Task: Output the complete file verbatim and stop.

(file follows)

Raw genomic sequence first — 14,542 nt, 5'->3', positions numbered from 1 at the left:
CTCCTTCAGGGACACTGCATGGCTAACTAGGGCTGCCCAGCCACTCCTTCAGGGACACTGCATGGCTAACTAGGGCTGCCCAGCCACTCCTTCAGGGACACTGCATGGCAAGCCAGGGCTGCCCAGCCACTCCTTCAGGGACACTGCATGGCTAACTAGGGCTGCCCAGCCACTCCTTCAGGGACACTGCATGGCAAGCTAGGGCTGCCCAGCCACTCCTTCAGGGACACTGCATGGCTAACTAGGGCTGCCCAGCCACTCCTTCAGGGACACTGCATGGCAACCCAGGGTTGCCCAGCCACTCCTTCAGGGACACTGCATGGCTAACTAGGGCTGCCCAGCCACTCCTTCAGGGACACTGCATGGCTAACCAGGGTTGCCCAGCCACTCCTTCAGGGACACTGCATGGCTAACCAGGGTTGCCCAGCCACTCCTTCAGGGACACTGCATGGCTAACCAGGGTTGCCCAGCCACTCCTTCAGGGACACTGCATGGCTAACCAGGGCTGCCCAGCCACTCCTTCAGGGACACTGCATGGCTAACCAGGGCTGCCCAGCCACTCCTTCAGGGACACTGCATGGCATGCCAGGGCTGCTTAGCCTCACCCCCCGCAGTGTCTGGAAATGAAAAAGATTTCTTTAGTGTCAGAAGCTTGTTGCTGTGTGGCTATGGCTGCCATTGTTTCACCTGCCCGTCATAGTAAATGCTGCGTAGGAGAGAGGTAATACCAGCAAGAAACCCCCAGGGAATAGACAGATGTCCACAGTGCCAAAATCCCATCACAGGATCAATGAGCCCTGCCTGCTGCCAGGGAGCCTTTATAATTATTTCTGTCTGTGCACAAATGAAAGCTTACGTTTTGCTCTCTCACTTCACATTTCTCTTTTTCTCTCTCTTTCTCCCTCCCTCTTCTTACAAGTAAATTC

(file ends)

Raw genomic sequence first — 14,542 nt, 5'->3', positions numbered from 1 at the left:
CTCCTTCAGGGACACTGCATGGCTAACTAGGGCTGCCCAGCCACTCCTTCAGGGACACTGCATGGCTAACTAGGGCTGCCCAGCCACTCCTTCAGGGACACTGCATGGCAAGCCAGGGCTGCCCAGCCACTCCTTCAGGGACACTGCATGGCTAACTAGGGCTGCCCAGCCACTCCTTCAGGGACACTGCATGGCAAGCTAGGGCTGCCCAGCCACTCCTTCAGGGACACTGCATGGCTAACTAGGGCTGCCCAGCCACTCCTTCAGGGACACTGCATGGCAACCCAGGGTTGCCCAGCCACTCCTTCAGGGACACTGCATGGCTAACTAGGGCTGCCCAGCCACTCCTTCAGGGACACTGCATGGCTAACCAGGGTTGCCCAGCCACTCCTTCAGGGACACTGCATGGCTAACCAGGGTTGCCCAGCCACTCCTTCAGGGACACTGCATGGCTAACCAGGGTTGCCCAGCCACTCCTTCAGGGACACTGCATGGCTAACCAGGGCTGCCCAGCCACTCCTTCAGGGACACTGCATGGCTAACCAGGGCTGCCCAGCCACTCCTTCAGGGACACTGCATGGCATGCCAGGGCTGCTTAGCCTCACCCCCCGCAGTGTCTGGAAATGAAAAAGATTTCTTTAGTGTCAGAAGCTTGTTGCTGTGTGGCTATGGCTGCCATTGTTTCACCTGCCCGTCATAGTAAATGCTGCGTAGGAGAGAGGTAATACCAGCAAGAAACCCCCAGGGAATAGACAGATGTCCACAGTGCCAAAATCCCATCACAGGATCAATGAGCCCTGCCTGCTGCCAGGGAGCCTTTATAATTATTTCTGTCTGTGCACAAATGAAAGCTTACGTTTTGCTCTCTCACTTCACATTTCTCTTTTTCTCTCTCTTTCTCCCTCCCTCTTCTTACAAGTAAATTC